Take a look into the capabilities of the popular point-and-shoot Contax T2 and see if the images it produces are worth the price tag.
This past year, I was introduced to the most ridiculous idea—paying over $1,000 USD for a 35mm point-and-shoot film camera. My first question was why? My second question was why? Well, given the popularity explosion of film photography as of the past few years, accompanying it has been an insane increase in prices on eBay. One of the most gouged cameras available is the Contax T2.
You’ve probably heard of it before because of this moment. This camera came out in 1991 and was popular due to four factors: exposure compensation, manual focus control, aperture priority control, and the lens (a Carl Zeiss T* Sonnar 38mm F/2.8). This is a great lens to have on a small “point-and-shoot” camera, but that doesn’t exactly mean it’s worth almost $2,000 (in some cases) . . . right?
Well, I managed to get my hands on one recently and took it out to the desert to see how the images and shooter experience turned out compared to two Kodak disposable cameras. Here’s what happened:
The sharpness of the Contax T2.
Now, this should come as a surprise to nobody, but the Contax images were objectively much sharper than the disposable. No surprise there. But, there was a light leak on almost every single image! You can tweak these in Photoshop using the Spot Healing Brush or Content Aware Fill. However, for the sake of this little experiment, I decided to leave them in. These are the exact scans I received from the lab.
Kodak Gold 200 was used for both images.
Most of these shots were focused to infinity given the desert landscape, and the film used in the Contax was Kodak Gold 200. I figured I’d try to get a sharper aperture with the harsh daylight, and Kodak Gold is one of the cheaper options. But, honestly, the images just look like a sharp 35mm camera. There’s nothing inherently better about the Contax images that you can’t get from a $100 Pentax K1000 (in my opinion).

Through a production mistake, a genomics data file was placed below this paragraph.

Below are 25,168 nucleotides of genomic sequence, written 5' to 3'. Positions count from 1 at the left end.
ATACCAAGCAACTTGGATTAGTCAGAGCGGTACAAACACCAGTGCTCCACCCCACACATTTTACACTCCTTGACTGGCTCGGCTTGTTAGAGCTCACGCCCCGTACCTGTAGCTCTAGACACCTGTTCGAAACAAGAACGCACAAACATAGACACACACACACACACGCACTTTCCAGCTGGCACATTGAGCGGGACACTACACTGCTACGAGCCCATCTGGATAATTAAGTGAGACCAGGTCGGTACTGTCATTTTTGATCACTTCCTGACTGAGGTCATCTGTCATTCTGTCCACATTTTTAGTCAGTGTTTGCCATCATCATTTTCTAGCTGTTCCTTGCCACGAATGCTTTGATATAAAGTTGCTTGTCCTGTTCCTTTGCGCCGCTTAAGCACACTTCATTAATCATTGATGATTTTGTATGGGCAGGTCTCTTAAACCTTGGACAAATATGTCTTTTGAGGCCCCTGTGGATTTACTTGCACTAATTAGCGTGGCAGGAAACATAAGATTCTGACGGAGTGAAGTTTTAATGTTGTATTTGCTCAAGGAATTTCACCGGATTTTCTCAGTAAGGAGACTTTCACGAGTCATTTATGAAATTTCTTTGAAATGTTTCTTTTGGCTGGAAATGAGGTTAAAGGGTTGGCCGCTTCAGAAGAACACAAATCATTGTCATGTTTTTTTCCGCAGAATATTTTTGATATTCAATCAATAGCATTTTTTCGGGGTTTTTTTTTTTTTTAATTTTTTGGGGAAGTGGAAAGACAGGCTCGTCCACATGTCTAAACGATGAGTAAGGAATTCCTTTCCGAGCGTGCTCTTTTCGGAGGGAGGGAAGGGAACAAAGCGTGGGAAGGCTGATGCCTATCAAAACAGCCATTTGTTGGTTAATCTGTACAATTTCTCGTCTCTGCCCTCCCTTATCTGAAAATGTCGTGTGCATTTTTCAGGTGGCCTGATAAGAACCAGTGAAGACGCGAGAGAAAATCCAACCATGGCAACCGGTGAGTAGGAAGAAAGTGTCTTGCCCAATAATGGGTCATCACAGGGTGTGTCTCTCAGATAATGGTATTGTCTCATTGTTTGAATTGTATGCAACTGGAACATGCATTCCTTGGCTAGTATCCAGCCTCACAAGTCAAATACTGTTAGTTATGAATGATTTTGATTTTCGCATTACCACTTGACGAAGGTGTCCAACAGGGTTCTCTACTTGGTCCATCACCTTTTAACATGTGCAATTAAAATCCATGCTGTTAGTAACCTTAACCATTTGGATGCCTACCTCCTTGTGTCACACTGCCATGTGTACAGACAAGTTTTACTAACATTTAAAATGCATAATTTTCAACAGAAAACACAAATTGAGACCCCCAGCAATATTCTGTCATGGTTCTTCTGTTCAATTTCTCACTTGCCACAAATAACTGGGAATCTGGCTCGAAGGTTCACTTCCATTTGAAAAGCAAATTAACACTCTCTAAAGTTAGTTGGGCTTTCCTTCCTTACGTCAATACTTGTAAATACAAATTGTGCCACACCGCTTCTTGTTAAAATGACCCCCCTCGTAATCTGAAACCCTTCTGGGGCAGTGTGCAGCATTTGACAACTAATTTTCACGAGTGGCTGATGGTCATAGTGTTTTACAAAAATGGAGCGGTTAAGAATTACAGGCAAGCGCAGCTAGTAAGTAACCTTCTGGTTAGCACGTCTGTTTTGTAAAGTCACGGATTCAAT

Disposables may be best for outdoor adventures, as opposed to the Contax T2.
The titanium body is a beast. However, the lens hood and overall camera build seems to be a bit fragile. Like I said earlier, there were light leaks in the shots, so at some point, I’d need to take this somewhere (or send it via mail) to somebody who knows how to fix these. This is just what you get with old cameras like this. But, while shooting it in this context, I noticed myself becoming extremely nervous for fear of dropping it or getting sand in the electronics somehow.
The disposables on the other hand? Throw em’ around—they’re plastic and can take it! If you’re going on some type of outdoor adventure, like in this video, why not bring a disposable camera? What’s the worst that can happen to it?
There are plenty of affordable point-and-shoot camera options available on the market.
Now, would I buy this camera for myself? Absolutely not. Are disposables kind of awesome? Absolutely. Are some of the photos rough? Oh yes.
So, if you’re wanting to get into film or if you’re wanting to get into point-and-shoot film cameras, I suggest going with something a little cheaper. Some options include the Yashica T3 or T4 (which looks like it’s getting more expensive by the day), the Olympus Mju 2, or the Nikon 35Ti, which has a 35mm Nikkor 2.8 lens on it. These are all going to be more expensive than disposables, but they’re not Contax T2s and they’re probably going to get you a similar image to one.
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